Thursday, February 24, 2011
Is Winkler Right to Say Obama Was Wrong?
FoP Adam Winkler (UCLA) has an interesting take on the Obama Admin's decision to not defend an aspect of DOMA. After the jump, I've reprinted the post, and I hope the comments here will be somewhat more illuminating than those on HuffPo. (FWIW, I do share some of Adam's concerns but I would like to hear why they are misplaced, if in fact they are.)
Liberals rejoiced on Wednesday when the Obama Administration, which has often seemed indifferent to gay rights, announced that it would not defend a key provision of the Defense of Marriage Act in court. DOMA, as the law is known, establishes that only opposite-sex marriages are recognized by federal law. While DOMA is a discriminatory law and should be repealed, Obama's decision not to defend it should be condemned.
For decades, presidents, Democrats and Republicans alike, have taken the position that it's the executive's obligation to defend the constitutionality of all federal laws. The basis for this view is the Constitution's command that the president "shall take Care that the Laws be faithfully executed."
But now Obama has declared that if the president doesn't agree with a law--even if the courts say it's constitutional--he can choose not to defend it. This sets a terrible precedent that could well come back to haunt those who are cheering the president's decision. Don't be surprised if a President Palin points to Obama's decision when announcing her refusal to enforce and defend the landmark healthcare reform law because, in her view, the individual mandate is unconstitutional.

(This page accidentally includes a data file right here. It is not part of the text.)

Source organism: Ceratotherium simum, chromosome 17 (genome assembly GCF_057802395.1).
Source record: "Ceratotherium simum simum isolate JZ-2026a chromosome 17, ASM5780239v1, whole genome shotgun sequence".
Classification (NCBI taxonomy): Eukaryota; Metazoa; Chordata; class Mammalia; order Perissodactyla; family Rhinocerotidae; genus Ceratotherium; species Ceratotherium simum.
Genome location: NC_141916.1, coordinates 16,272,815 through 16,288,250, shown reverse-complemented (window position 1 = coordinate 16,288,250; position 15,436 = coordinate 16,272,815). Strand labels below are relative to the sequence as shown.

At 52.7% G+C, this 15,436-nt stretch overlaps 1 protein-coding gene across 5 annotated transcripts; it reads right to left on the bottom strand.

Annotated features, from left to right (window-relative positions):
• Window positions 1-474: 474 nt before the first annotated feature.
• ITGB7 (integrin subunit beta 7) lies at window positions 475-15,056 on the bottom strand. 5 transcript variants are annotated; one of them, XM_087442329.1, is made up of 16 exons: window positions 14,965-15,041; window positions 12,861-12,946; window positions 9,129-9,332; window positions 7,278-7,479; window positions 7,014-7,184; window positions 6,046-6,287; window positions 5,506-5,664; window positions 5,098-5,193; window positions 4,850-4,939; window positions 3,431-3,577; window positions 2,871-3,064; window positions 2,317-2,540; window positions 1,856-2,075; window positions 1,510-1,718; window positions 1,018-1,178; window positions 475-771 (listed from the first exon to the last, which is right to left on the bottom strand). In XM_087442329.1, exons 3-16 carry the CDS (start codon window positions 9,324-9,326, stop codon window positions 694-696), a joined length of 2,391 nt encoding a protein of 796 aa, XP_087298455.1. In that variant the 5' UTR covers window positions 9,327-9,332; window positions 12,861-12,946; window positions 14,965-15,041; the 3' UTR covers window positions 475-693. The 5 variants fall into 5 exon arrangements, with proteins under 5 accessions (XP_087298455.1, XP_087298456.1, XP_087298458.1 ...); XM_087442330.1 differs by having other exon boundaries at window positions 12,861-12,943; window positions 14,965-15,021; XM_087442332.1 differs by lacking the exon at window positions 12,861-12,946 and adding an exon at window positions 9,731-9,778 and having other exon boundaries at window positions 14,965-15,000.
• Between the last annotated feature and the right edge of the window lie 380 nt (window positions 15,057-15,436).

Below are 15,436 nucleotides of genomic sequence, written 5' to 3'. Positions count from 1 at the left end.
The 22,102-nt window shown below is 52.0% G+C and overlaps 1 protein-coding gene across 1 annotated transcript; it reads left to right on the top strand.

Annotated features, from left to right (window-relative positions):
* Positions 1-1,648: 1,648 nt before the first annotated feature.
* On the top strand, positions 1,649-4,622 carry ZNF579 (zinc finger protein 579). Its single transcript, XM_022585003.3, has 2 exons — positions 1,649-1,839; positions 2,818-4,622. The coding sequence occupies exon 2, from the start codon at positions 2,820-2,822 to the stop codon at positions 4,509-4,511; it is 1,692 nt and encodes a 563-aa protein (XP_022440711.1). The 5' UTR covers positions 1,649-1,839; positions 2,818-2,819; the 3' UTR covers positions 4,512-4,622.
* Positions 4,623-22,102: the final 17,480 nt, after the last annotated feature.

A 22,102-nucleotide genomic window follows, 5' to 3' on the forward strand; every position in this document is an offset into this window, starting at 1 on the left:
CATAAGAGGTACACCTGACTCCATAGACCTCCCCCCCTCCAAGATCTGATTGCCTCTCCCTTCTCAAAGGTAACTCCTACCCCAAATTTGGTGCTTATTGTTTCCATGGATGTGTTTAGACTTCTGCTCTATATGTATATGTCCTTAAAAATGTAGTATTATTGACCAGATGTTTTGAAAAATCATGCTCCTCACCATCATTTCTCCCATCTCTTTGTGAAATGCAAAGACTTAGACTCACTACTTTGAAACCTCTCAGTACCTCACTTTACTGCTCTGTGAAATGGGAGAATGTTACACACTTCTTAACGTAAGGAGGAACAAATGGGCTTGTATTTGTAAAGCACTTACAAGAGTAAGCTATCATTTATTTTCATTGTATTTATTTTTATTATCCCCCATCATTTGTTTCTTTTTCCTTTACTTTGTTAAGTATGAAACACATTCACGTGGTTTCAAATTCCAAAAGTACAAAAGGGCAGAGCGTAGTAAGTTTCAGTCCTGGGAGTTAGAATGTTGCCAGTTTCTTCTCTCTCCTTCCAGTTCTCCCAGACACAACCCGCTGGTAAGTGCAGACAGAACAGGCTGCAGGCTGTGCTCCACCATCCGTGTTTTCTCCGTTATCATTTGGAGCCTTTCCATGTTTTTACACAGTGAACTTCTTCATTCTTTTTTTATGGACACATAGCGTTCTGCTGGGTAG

The administration decided not to defend DOMA on the basis of a controversial reading of the Constitution. Attorney General Eric Holder's letter to John Boehner, in which the announcement was made, stated that discrimination against gays must meet what the courts call "heightened scrutiny." That means that any law singling out gays must have unusually strong justification.
If only that were the case. Twice the Supreme Court has been asked to hold that discrimination against gay people warrants heightened scrutiny. And twice the Supreme Court has rejected that argument. Instead, the Court has suggested that discrimination against gays only needed to meet a lower standard of rationality. The lower courts asked to rule on the constitutionality of DOMA so far have consistently agreed that heightened review is not appropriate.
In my view, the Supreme Court was wrong to reject heightened scrutiny for sexual orientation discrimination. Nevertheless, that's the law of the land and, for better or worse, it's the Supreme Court, not the president, who gets to make that decision.
The administration had other alternatives. It could have continued to defend the relevant provisions of DOMA in court but drop some of the specious arguments traditionally used to support it--that marriage is only about procreation or that gay people aren't good parents. The administration could even argue that the Supreme Court was wrong to reject heightened scrutiny and that the law should be judged by that higher standard. But to declare unilaterally that the law is unconstitutional, on the basis of an interpretation of the Constitution with little support in Supreme Court doctrine, is a mistake.
Think of the laws that might be undermined by the next Republican president. Senator Rand Paul has argued that the Civil Rights Act may be unconstitutional. Senator Mike Lee has insisted that thefederal laws barring child labor were not within Congress's constitutional authority to enact. Some in Republican circles even suggest that the federal government doesn't have the constitutional power to require background checks on gun purchases.
It should take more than a presidential announcement to repeal these vital and important federal laws. Unfortunately, President Obama's decision on DOMA makes that very threat more of a reality.
TrackBack URL for this entry:
Listed below are links to weblogs that reference Is Winkler Right to Say Obama Was Wrong?:
I take issue with the following statement: "If only that were the case. Twice the Supreme Court has been asked to hold that discrimination against gay people warrants heightened scrutiny. And twice the Supreme Court has rejected that argument. Instead, the Court has suggested that discrimination against gays only needed to meet a lower standard of rationality. "